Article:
By maximizing the number of touchpoints, the brand casts a wide net that can capture a majority of its potential demographic and allow their customers to engage with the brand from anywhere. The results speak for themselves — Hanna Andersson converts customers with its referral program at 3x-4x the rate of other channels.
3. Gamify Your Rewards Program
With traditional programs, customers refer friends in order to get coupons or discounts that have to be redeemed within one sale.
Some brands choose to adopt a different process, by gamifying their rewards program to make them more appealing to customers. The aim with these programs is to motivate customers to stay engaged with the program and put more effort in earning rewards and recruit more new customers for the brands.
Starbucks Rewards program is an example of this gamification approach. Customers are issued free Starbucks cards which can be pre-loaded with a balance to spend at Starbucks locations. For each dollar spent on beverages or food, customers collect stars.
When customers collect 300 stars, they earn Gold status, which entitles them to a personalized gold card and allows them to start earning a free drink or food item for each 125 stars collected.
Gamification makes Starbucks' program more attractive since customers always have the opportunity to take advantage of it. This program encourages overall brand loyalty rather than repeat purchases of the same product, the way “10th drink on us” programs do.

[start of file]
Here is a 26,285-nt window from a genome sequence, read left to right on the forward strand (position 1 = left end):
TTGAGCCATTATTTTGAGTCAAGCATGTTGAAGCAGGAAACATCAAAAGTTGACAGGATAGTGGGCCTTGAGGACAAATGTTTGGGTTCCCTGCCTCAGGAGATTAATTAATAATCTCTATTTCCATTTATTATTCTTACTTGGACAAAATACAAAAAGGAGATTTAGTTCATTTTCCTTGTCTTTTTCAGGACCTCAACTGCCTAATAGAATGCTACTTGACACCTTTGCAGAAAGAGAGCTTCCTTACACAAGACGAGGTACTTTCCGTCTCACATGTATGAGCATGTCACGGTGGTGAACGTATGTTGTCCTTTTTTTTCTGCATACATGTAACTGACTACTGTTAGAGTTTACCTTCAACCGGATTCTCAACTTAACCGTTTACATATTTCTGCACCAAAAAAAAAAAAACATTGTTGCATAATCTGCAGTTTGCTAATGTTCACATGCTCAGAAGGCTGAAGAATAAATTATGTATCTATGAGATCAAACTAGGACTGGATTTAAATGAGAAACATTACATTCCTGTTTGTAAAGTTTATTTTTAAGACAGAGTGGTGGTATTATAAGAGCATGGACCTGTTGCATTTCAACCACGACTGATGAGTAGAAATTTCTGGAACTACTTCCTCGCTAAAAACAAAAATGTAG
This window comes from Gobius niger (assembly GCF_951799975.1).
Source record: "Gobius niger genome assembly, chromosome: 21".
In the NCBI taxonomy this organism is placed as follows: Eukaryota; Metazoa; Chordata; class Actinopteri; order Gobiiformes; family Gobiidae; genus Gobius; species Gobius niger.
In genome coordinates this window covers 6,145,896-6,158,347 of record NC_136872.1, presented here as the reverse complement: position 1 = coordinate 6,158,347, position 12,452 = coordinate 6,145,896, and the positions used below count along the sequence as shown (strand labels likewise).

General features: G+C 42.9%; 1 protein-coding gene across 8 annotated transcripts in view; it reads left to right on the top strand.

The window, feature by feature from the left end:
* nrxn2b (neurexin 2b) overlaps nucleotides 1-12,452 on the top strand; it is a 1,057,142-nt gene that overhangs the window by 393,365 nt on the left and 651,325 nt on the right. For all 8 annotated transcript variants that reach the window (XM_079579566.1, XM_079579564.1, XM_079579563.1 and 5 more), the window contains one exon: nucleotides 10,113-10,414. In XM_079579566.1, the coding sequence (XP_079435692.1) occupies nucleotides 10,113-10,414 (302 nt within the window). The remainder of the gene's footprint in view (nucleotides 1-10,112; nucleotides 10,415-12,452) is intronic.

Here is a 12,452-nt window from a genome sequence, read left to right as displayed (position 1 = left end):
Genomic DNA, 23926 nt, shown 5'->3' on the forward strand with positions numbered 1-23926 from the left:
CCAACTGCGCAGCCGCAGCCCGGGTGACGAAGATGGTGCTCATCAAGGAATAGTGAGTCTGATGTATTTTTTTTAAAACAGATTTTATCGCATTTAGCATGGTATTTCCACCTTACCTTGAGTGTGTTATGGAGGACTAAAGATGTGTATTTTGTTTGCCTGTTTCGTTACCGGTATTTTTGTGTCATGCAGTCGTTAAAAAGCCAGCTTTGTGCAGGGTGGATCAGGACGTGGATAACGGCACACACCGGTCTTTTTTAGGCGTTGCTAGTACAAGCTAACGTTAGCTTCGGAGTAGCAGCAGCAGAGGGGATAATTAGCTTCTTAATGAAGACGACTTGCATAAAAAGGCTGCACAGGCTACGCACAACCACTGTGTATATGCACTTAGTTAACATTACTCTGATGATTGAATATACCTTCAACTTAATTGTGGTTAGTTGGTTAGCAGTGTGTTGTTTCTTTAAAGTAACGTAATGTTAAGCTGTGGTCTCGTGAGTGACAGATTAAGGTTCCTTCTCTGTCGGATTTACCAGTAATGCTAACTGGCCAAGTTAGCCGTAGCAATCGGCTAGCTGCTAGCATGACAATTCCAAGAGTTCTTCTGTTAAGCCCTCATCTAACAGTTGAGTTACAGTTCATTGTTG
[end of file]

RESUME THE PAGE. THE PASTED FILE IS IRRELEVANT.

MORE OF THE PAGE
4. Send Recommendations for Specific Products
When a friend or a co-worker recommends a product, we are more likely to consider buying it not just because we already trust those people, but because we know they face the same problems as us. So when they say they've found a way to deal with those challenges, we're naturally more inclined to see if they can help us overcome them as well.
Combining personal referrals with a recommendation for a specific product is a powerful way to increase the conversion rate of those programs. Shoes for Crews, a company that retails slip resistant shoes, has used this tactic successfully.
They use referrals to target employees — rather than employers — directly. Referrals play an important role — once customers see that their shoes are a secure way to avoid getting hurt, they are very likely to recommend them to co-workers and friends who work in similar fields, thus helping Shoes for Crews expand into new market segments.
In the words of Jesse Price, Shoes for Crews Director of eCommerce Marketing:
“A friend recommendation goes so much farther than any message we can put out there.”
Because of the large amount of products offered by the brand, and the fact that so much depends on the positive experience people have with a particular model, Shoes for Crews encourages people to share a specific product by placing a call to action on each product page.
When customers send a recommendation, their peers receive a personalized email, which includes a message from their friend, as well as information about the product that has been referred to them.
A Good Referral Program is a Shortcut to Customer Loyalty
As physical and digital retail channels converge, it becomes harder than ever to capture and hold a share of the market. Customers are increasingly empowered by technology to find the products they need at better prices.
But these same developments are making it possible for brands to capture a loyal following. Instead of defining themselves as online or “brick-and-mortar” retailers, the most innovative brands, both big and small, use referrals programs to build relationships and turn their customers into advocates.